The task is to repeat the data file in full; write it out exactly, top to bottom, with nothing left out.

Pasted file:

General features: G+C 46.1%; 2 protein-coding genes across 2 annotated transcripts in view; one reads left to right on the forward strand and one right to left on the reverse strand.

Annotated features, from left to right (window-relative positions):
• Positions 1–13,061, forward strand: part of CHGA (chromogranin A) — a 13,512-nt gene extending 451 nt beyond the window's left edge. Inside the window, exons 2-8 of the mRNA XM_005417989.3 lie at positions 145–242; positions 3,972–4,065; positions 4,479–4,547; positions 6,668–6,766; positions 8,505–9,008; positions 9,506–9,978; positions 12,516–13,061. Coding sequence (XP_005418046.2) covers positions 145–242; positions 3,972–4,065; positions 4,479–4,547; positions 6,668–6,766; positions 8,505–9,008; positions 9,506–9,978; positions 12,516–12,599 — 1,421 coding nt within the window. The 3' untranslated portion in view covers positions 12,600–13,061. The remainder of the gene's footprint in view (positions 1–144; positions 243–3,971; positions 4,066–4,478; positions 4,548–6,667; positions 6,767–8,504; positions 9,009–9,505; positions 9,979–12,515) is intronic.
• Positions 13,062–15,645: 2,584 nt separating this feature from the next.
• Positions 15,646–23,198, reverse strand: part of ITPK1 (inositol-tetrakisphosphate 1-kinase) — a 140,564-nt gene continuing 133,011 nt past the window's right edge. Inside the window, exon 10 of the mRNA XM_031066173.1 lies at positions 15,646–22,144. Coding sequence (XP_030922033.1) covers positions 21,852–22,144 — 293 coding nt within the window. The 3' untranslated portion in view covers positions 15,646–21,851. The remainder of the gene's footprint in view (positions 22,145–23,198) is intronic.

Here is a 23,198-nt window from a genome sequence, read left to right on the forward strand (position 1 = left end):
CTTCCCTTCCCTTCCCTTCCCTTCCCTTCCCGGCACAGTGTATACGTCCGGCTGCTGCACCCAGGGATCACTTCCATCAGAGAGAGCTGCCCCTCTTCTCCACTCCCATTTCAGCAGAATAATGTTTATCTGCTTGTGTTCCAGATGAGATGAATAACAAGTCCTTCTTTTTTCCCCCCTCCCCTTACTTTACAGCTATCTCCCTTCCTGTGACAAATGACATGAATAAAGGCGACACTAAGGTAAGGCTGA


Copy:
General features: G+C 46.1%; 2 protein-coding genes across 2 annotated transcripts in view; one reads left to right on the forward strand and one right to left on the reverse strand.

Annotated features, from left to right (window-relative positions):
• Positions 1–13,061, forward strand: part of CHGA (chromogranin A) — a 13,512-nt gene extending 451 nt beyond the window's left edge. Inside the window, exons 2-8 of the mRNA XM_005417989.3 lie at positions 145–242; positions 3,972–4,065; positions 4,479–4,547; positions 6,668–6,766; positions 8,505–9,008; positions 9,506–9,978; positions 12,516–13,061. Coding sequence (XP_005418046.2) covers positions 145–242; positions 3,972–4,065; positions 4,479–4,547; positions 6,668–6,766; positions 8,505–9,008; positions 9,506–9,978; positions 12,516–12,599 — 1,421 coding nt within the window. The 3' untranslated portion in view covers positions 12,600–13,061. The remainder of the gene's footprint in view (positions 1–144; positions 243–3,971; positions 4,066–4,478; positions 4,548–6,667; positions 6,767–8,504; positions 9,009–9,505; positions 9,979–12,515) is intronic.
• Positions 13,062–15,645: 2,584 nt separating this feature from the next.
• Positions 15,646–23,198, reverse strand: part of ITPK1 (inositol-tetrakisphosphate 1-kinase) — a 140,564-nt gene continuing 133,011 nt past the window's right edge. Inside the window, exon 10 of the mRNA XM_031066173.1 lies at positions 15,646–22,144. Coding sequence (XP_030922033.1) covers positions 21,852–22,144 — 293 coding nt within the window. The 3' untranslated portion in view covers positions 15,646–21,851. The remainder of the gene's footprint in view (positions 22,145–23,198) is intronic.

Here is a 23,198-nt window from a genome sequence, read left to right on the forward strand (position 1 = left end):
CTTCCCTTCCCTTCCCTTCCCTTCCCTTCCCGGCACAGTGTATACGTCCGGCTGCTGCACCCAGGGATCACTTCCATCAGAGAGAGCTGCCCCTCTTCTCCACTCCCATTTCAGCAGAATAATGTTTATCTGCTTGTGTTCCAGATGAGATGAATAACAAGTCCTTCTTTTTTCCCCCCTCCCCTTACTTTACAGCTATCTCCCTTCCTGTGACAAATGACATGAATAAAGGCGACACTAAGGTAAGGCTGA